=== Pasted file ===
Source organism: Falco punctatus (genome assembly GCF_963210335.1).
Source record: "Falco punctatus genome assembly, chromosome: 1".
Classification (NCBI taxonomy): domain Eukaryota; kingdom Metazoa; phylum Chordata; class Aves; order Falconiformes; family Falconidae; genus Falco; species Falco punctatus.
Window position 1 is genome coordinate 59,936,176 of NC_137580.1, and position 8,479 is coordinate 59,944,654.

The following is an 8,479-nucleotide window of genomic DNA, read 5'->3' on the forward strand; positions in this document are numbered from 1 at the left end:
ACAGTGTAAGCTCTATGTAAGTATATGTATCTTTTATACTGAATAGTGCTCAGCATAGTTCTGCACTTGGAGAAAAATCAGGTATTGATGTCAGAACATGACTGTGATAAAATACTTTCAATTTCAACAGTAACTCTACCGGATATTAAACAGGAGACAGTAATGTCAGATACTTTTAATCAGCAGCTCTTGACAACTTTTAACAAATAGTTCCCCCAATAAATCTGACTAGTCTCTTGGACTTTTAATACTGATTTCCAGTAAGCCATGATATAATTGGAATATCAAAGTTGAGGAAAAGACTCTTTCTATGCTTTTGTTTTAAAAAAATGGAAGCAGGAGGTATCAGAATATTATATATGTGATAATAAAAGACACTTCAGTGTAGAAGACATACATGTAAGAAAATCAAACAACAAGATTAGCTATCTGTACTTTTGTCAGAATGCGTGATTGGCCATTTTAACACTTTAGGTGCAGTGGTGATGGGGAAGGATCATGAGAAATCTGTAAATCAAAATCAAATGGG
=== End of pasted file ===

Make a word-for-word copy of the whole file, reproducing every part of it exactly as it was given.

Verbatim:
Source organism: Falco punctatus (genome assembly GCF_963210335.1).
Source record: "Falco punctatus genome assembly, chromosome: 1".
Classification (NCBI taxonomy): domain Eukaryota; kingdom Metazoa; phylum Chordata; class Aves; order Falconiformes; family Falconidae; genus Falco; species Falco punctatus.
Window position 1 is genome coordinate 59,936,176 of NC_137580.1, and position 8,479 is coordinate 59,944,654.

The following is an 8,479-nucleotide window of genomic DNA, read 5'->3' on the forward strand; positions in this document are numbered from 1 at the left end:
ACAGTGTAAGCTCTATGTAAGTATATGTATCTTTTATACTGAATAGTGCTCAGCATAGTTCTGCACTTGGAGAAAAATCAGGTATTGATGTCAGAACATGACTGTGATAAAATACTTTCAATTTCAACAGTAACTCTACCGGATATTAAACAGGAGACAGTAATGTCAGATACTTTTAATCAGCAGCTCTTGACAACTTTTAACAAATAGTTCCCCCAATAAATCTGACTAGTCTCTTGGACTTTTAATACTGATTTCCAGTAAGCCATGATATAATTGGAATATCAAAGTTGAGGAAAAGACTCTTTCTATGCTTTTGTTTTAAAAAAATGGAAGCAGGAGGTATCAGAATATTATATATGTGATAATAAAAGACACTTCAGTGTAGAAGACATACATGTAAGAAAATCAAACAACAAGATTAGCTATCTGTACTTTTGTCAGAATGCGTGATTGGCCATTTTAACACTTTAGGTGCAGTGGTGATGGGGAAGGATCATGAGAAATCTGTAAATCAAAATCAAATGGG